23 Feb 2018 Mr. Peterman Product
I’m sure logically you could figure out what Design for Manufacturability means in a broad sense, but what does it really mean for you and your product? Design for Manufacturability, or DFM for short, is where Design meets Production. The DFM process takes a design and produces a final design that can be manufactured properly, and at the desired cost. This step is often skipped by those developing their first product, and ends up costing more time and money than it should to correct DFM issues later down the line. We’ll go over some of what DFM does for your product and why it is a very key component to developing a great product.
Manufacturability – This is the first step in DFM. An engineer or designer takes a design, and then through both tools and experience, reviews the design to ensure the product can be manufactured as efficiently and effectively as possible. Draft angles for injection molded parts, machinable areas for CNC, stacking tolerances, fit checks, and many more items are part of this DFM check-list.
Costing – This is where things can get interesting, such as actually increasing part count, decreasing reusable parts, etc may be required to put a product into a certain price window. Costing looks at every cost of a product, from hardware selections, country of production, materials, and how each part needs to be made. A Sourcing Agent, read more here, when used, is closely tied into this part of the process, and works with the designer through this process.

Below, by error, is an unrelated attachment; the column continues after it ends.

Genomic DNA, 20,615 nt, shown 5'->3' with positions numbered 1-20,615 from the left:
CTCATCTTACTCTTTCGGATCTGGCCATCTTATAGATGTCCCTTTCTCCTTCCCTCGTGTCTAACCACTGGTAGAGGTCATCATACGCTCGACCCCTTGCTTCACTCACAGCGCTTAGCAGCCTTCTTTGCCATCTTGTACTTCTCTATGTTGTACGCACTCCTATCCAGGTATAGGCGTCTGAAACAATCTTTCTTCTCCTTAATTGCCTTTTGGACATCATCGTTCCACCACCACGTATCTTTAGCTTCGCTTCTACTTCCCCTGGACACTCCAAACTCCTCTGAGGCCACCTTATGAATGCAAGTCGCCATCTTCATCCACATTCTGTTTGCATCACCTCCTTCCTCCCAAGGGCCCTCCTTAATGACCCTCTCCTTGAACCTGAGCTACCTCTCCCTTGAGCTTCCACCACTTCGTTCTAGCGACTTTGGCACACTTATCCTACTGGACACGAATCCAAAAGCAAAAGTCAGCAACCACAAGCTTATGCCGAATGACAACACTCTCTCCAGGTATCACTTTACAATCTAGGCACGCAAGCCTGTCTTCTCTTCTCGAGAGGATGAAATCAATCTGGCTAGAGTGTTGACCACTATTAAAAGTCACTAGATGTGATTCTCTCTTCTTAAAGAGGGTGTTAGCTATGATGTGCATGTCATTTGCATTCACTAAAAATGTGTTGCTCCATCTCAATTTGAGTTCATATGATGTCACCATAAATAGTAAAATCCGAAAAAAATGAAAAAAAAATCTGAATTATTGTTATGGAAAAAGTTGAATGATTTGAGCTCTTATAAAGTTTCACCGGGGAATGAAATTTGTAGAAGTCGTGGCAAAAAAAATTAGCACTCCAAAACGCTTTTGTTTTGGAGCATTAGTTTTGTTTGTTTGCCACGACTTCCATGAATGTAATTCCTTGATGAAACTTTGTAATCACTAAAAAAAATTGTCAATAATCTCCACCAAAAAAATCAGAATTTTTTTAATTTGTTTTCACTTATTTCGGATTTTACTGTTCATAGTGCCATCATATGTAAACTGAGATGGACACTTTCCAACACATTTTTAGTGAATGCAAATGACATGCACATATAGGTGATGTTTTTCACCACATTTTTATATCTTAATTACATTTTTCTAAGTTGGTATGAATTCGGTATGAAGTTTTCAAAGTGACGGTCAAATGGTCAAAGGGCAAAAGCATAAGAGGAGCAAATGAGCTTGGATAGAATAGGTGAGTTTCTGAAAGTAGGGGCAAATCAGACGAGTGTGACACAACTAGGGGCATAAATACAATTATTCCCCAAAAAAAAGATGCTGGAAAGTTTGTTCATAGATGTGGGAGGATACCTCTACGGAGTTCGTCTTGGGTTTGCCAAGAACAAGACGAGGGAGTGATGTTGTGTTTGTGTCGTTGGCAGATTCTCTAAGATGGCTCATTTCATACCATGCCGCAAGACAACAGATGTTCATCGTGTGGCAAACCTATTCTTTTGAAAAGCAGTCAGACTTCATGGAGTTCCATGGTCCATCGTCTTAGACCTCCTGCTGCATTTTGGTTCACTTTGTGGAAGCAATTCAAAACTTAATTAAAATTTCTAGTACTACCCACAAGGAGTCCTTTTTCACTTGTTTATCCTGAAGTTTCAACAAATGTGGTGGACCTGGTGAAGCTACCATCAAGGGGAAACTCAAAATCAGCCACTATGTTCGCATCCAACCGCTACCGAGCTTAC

Part Count – How many parts does it take to make your product? I’ve worked on products ranging from just one into the thousands. Part count is a balancing act, sometimes you can make 4 parts into 1, but the cost would be 10 times greater. Part count is an easy way to estimate product complexity, assembly costs, et. Usually more is more expensive, and so a lot of work can be done to decrease the part count, make assembly easier and take less time.
Reuse and Replacement – For those businesses who are sustainably minded, which every business should be, designing a product for reuse is something that happens in the DFM stage. Which components can be reused, which need to be replaced, even what parts can be recycled or not are also influence in the DFM process.
Material and Finish – DFM also looks at what materials and finishes are used in a product. Sometimes a material might be chosen that doesn’t work well with a certain manufacturing process, or is extra expensive. Changing a material, or finish can change the perceived quality, actual quality, and the cost of a product drastically. Lead time is also influenced by finishes as they add extra time to production.
Lead Time – Lead time of a product determines how quickly a business can turn its manufacturing investment into a profit. If it takes 10 weeks to produce a product, that means a business is going to wait at least 10 weeks before it gets paid. Decreasing lead time also falls within the DFM process. Shorter lead times means quicker product turnaround, as well as usually less cost. Through selecting processes, materials, and finishes, the DFM process can save businesses from having long costly lead times on their products.
At the Peterman Design Firm, we provide DFM to our clients to ensure our clients have products that are manufacturable and cost effective. These points cover just the basics of what goes into full DFM. Your product should go through this process, it’ll save you time and money in the long run to do it right the first time.